In your palm is a compact object. This is the pump. It looks heavier than all the rest. A black cap, the shape much like the bottom of a tea candle, encases what I imagine is all machinery. This is jutting out of something with a much larger circumference, but with the same depth and shape of a camera lens cap. The ridges though, are noticeably thicker. There is a valve on top for the reservoir to feed the pump with coolant, but also one behind it. The pump sends the coolant through the entire loop and it all eventually goes back to the reservoir.

I piece what I saw and what you said in my own language, reproducing it in a way that I understand, in a place out of context, unseen and in the dark of my bedroom. There is a lamp seeing me: It lights my back and casts intangible shapes on the walls.

I, too, build with my hands, but in the ways I know how.

Across the Duniverse

December 18th, 2012 § 0 comments § permalink

It was raining in my corner of Singapore when I wrote this (it has been raining almost every day since) and I was reminded that in Arrakis, water does not come down from the sky like this (also reminded how geeky it is to reference a fictional planet in one’s writing). That’s okay, because I am allowed to still be unable to get over how epic Dune is. Despite having watched a few scenes from the television series as well as the David Lynch film, I had been able to envision my own Duniverse. I have the second book on standby but I have yet to finish the non-fiction I’ve chosen to read first before continuing with the series.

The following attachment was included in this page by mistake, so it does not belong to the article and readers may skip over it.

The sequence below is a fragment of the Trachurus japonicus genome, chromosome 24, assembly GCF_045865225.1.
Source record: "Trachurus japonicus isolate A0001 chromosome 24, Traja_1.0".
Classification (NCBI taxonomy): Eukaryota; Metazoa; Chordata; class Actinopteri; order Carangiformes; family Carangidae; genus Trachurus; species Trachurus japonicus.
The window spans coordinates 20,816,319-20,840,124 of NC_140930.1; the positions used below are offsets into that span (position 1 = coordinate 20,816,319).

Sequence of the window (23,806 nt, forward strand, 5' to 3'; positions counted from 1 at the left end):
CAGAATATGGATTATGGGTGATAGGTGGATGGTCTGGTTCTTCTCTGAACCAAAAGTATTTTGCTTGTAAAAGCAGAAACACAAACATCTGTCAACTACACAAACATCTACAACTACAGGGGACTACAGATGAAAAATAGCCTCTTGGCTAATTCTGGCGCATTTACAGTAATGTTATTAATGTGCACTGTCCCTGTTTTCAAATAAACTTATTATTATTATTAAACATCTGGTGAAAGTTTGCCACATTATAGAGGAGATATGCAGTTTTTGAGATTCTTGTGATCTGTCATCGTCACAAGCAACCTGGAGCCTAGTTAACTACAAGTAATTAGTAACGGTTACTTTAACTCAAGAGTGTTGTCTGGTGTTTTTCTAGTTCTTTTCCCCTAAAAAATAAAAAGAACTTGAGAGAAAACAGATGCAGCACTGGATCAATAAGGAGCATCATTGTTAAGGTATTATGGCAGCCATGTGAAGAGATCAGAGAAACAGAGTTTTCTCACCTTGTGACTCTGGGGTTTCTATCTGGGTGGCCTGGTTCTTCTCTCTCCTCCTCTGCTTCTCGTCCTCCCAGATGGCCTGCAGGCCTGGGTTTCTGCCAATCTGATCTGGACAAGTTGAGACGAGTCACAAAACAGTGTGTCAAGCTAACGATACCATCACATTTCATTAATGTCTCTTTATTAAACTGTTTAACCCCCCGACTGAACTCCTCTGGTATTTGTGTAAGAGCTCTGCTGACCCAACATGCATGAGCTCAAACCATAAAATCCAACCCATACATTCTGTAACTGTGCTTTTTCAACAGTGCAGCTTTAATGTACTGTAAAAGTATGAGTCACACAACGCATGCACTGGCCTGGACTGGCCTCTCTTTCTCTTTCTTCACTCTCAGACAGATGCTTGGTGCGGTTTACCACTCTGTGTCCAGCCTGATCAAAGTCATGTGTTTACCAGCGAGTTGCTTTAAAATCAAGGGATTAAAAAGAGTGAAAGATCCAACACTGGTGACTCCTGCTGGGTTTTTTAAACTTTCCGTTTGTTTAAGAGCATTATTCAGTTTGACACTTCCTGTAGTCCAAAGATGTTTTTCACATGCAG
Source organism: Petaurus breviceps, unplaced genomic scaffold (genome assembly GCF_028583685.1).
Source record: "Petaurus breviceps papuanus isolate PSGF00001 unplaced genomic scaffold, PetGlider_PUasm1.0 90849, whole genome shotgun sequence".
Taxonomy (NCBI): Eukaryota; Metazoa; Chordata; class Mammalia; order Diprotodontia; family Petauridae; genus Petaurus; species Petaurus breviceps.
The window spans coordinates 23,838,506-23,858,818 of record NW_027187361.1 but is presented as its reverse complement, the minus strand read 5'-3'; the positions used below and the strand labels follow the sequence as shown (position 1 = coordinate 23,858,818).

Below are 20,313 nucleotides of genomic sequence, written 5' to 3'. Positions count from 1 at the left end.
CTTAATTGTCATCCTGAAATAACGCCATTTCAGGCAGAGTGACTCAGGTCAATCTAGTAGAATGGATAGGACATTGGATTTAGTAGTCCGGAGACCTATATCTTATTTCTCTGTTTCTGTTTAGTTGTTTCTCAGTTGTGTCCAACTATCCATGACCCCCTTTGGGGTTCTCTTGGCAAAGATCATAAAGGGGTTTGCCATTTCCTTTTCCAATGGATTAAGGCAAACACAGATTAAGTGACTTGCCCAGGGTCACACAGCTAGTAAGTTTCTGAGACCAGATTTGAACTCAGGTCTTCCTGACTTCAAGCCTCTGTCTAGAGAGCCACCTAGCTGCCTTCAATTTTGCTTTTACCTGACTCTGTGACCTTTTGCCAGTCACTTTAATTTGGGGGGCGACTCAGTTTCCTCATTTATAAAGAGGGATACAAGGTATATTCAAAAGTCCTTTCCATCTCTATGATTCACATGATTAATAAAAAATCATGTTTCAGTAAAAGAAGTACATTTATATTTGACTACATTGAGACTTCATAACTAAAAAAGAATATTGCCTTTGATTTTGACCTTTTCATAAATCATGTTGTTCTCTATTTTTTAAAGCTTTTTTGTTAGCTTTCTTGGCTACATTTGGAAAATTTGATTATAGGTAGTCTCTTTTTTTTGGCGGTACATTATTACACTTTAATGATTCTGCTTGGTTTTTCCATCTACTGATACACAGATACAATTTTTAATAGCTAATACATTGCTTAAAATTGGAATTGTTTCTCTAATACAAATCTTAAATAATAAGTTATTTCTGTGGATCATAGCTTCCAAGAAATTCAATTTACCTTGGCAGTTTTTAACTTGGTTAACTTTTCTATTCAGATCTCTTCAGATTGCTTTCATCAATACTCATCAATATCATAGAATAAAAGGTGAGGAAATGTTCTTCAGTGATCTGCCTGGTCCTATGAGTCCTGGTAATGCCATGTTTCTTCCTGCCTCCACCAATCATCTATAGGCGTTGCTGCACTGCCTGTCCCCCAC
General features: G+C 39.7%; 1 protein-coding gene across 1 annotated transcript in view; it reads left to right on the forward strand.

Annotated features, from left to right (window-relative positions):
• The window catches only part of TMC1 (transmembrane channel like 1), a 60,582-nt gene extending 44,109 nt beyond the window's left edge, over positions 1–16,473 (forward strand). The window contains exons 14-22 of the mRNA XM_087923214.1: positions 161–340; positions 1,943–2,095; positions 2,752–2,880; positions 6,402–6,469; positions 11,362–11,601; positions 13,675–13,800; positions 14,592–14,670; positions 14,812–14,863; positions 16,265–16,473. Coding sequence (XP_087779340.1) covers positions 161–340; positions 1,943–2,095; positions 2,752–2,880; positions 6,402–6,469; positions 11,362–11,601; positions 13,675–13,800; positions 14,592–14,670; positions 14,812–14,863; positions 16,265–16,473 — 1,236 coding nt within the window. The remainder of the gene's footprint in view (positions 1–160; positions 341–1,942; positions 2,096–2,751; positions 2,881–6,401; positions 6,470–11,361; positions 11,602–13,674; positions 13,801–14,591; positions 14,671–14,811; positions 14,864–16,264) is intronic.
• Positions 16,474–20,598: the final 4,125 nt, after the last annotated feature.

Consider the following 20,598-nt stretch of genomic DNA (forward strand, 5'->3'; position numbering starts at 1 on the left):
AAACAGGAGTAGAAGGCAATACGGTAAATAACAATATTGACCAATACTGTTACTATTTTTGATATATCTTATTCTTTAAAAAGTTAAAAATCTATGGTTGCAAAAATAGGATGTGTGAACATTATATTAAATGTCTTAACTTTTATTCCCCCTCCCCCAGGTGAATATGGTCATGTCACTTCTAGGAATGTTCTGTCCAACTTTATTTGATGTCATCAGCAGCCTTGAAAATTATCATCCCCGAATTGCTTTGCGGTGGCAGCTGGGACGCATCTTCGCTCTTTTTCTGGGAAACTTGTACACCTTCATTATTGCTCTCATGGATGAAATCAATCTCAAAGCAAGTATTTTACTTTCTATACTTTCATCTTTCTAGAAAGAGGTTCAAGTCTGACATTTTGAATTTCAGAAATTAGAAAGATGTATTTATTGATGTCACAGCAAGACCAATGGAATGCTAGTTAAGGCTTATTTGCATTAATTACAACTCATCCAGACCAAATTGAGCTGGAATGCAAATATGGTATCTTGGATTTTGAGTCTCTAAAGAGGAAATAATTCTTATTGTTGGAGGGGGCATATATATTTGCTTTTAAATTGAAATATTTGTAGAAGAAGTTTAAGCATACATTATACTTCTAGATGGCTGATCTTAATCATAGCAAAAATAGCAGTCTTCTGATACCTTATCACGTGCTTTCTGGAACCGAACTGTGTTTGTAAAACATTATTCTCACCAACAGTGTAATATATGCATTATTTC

Poster by Kevin Tong

That’s why it’s so nice having friends who read and whose taste for certain oeuvres greatly differ from mine. Without them, it would have taken me much later to pick this up on my own. Although, I have been nurturing a soft spot for science fiction for quite a while now and thus had no excuse to be oblivious to a classic of the genre.

Whenever I read during my morning commute, I always notice other readers and imagine approaching them (ninja-style) with a high-five. Was there ever a time when having books were as commonplace as cellphones are on public transportation?  I wonder.

The following is one of my favourite quotes from the first book:

 “Greatness is a transitory experience. It is never consistent. It depends in part upon the myth-making imagination of humankind. The person who experiences greatness must have a feeling for the myth he is in. He must reflect what is projected upon him. And he must have a strong sense of the sardonic. This is what uncouples him from belief in his own pretensions. The sardonic is all that permits him to move within himself. Without this quality, even occasional greatness will destroy a man.”

I’ll leave you to think about it.

1Q84 & The Full Moon Party of One

November 26th, 2012 § 0 comments § permalink